• Doctor Who's main fandom wiki uses this as an official editorial guideline, as the Whoniverse is a gigantic pile of contradictions even before the Expanded Universe gets involved, and the articles are primarily written in an in-universe style. As a result, blatantly contradictory information about a subject will be written about framed in such a way to talk about differing "accounts".
  • Garth Marenghis Darkplace is presented as if "Darkplace" was a real TV show in the 1980's that's now being re-aired. Tremendous care is taken to faithfully recreate the look of a low budget show from the '80s, all the way down to using an older version of the Channel 4 logo.
  • The series finale of Babylon 5 implies the show was a low-budget Docudrama produced by ISN several decades after the events depicted.

    Podcasts 
  • In the Cool Kids Table Harry Potter-themed game Hogwarts: The New Class, almost everything from Harry Potter is real, and JK Rowling is a squib who wrote dramatizations of Harry's adventures. McGonagall was the one who recommended Maggie Smith to play her in the films. More importantly, the players are all muggle-borns whose records were lost and never got to develop their powers.

    Video Games 
  • The Silicon Knights remake of Metal Gear Solid, The Twin Snakes, had no connection to the original studio other than Hideo Kojima's supervision and the dialogue scenes, which were made from scratch by Konami. The entirety of the original title was rebuilt from the ground up including these new scenes, and while it was the same game in heart, it was basically made with a new brand of cloth. As such, the whole story underwent a bit of a genre shift, as the original game was a very deadpan action-suspense-drama account of a mission which takes place over a short period of time and was not apparent to anyone outside of the know. The remake, on the other hand, graciously exaggerates the narrative, featuring scenes in which bullets are sliced (with a vibrating blade, nonetheless), the protagonist super-leaps about 15 feet across a gap and onto a raised area, and a bunch of missiles explode in some cataclysmically unrealistic way. As a lot of fans of the series played both games within a half-decade time-frame, the differences were all too notable, and many have taken to break the two down, former and latter, into "how it happened" and "how it was told."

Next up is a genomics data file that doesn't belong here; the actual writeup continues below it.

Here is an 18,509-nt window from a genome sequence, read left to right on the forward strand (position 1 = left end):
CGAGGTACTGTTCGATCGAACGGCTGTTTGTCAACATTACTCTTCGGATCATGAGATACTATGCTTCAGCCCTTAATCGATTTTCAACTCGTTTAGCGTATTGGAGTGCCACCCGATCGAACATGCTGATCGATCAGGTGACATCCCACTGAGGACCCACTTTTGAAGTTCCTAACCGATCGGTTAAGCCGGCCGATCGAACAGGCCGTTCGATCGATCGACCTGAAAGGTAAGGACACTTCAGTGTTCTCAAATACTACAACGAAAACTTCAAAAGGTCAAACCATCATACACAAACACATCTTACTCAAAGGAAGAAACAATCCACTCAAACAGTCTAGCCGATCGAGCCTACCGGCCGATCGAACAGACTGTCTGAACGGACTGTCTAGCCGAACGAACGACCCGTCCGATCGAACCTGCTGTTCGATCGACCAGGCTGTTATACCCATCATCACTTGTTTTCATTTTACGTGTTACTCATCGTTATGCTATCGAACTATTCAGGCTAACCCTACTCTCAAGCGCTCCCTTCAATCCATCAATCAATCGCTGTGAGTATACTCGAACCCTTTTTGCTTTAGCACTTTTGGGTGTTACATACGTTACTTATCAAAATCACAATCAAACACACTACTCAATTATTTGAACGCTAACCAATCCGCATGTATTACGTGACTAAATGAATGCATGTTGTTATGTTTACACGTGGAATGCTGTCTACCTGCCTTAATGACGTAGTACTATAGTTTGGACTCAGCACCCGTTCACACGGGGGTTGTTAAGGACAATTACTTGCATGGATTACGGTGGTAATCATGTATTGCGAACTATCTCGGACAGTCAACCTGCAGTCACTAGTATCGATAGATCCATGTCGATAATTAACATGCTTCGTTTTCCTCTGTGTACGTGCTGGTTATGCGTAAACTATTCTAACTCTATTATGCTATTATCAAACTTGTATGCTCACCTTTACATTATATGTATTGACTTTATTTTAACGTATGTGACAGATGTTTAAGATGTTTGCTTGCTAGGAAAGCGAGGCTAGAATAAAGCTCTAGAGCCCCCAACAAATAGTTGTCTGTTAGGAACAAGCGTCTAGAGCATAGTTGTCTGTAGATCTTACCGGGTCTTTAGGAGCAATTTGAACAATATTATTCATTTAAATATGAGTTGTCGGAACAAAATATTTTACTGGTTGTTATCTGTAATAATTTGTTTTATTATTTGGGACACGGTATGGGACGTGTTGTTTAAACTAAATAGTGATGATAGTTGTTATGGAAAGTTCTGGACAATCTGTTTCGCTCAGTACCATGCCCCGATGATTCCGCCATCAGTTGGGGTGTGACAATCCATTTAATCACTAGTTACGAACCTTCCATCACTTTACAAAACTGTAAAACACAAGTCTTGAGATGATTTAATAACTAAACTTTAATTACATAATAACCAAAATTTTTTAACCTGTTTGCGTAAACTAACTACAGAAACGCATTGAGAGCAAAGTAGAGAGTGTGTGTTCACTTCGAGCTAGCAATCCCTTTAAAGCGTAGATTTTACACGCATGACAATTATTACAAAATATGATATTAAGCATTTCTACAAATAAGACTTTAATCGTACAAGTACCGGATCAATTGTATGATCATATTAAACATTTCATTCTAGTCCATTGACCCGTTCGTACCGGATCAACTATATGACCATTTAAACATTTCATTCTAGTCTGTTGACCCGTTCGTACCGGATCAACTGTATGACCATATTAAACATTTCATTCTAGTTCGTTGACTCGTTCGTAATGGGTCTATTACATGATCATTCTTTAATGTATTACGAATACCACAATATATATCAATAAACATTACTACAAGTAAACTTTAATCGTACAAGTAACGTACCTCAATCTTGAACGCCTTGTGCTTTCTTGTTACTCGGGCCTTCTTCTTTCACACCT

• This theory is aided somewhat by the in-universe existence of the book In The Darkness of Shadow Moses, an account of the game's events written by one of your contacts in the game. Twin Snakes could therefore either be considered a reading of the book, or even a film or game based on that account. You could even argue that The Patriots had the film made with all that bullet time nonsense to make people believe it wasn't true.
    • Several scenes throughout the series note that soldiers are increasingly being trained to fight in Virtual Reality without any real battlefield experience. MGS2's Mind Screw finale explicitly associates the non-canon game Metal Gear: Ghost Babel with this practice, implying that it exists within the MGS world as a VR scenario.
    • This is also another explanation for The Twin Snakes; it's not a movie adaptation of In the Darkness of Shadow Moses, it's the VR training of the Shadow Moses incident Raiden mentions having gone through during his training before Sons of Liberty. The reverse can also be true. Flashbacks in MGS4 feature footage not from MGS1, but from Twin Snakes, implying that it may be the canonical version.
  • Touhou fandom often postulate the idea (jokingly or not) that ZUN acquires all the necessary information to make the games and supplementary material from conversations with his drinking buddy, Yukari. Any contradictions are therefore Yukari being deliberately misleading or ZUN forgetting a detail.
  • Though it's not official, one popular theory for puzzling out The Legend of Zelda series's snagged-up timeline is that it is a legend, with details being changed with each retelling of the story of Ganondorf trying to take over Hyrule, becoming the monster Ganon, kidnapping Zelda, and being stopped by a certain green-clad Heroic Mime. Therefore, they say, there really is no single timeline — instead, each game is a kind of remake of the previous ones.
    • This also explains why details such as the appearance of monsters and the general layout of Hyrule are not remotely consistent between subsequent games.
    • Nintendo released a book called the Hyrule Historia, which features a timeline that lists the entire chronology of the series. Turns out the timeline splits in three.
      • Even with a split, it is possible that the official timeline showcases the route the story has evolved rather than actual chronology. Skyward Sword would be the earliest telling, and the splits would then become different avenues storytellers took with the ending of Ocarina of Time.

    Western Animation 
  • Some technically-minded fans attempt to reconcile the exaggerated action of the Star Wars: Clone Wars miniseries with the films and Expanded Universe by explaining that the cartoons are in-universe propaganda created by a minor character from the miniseries. According to the official Databank, this may actually be the case.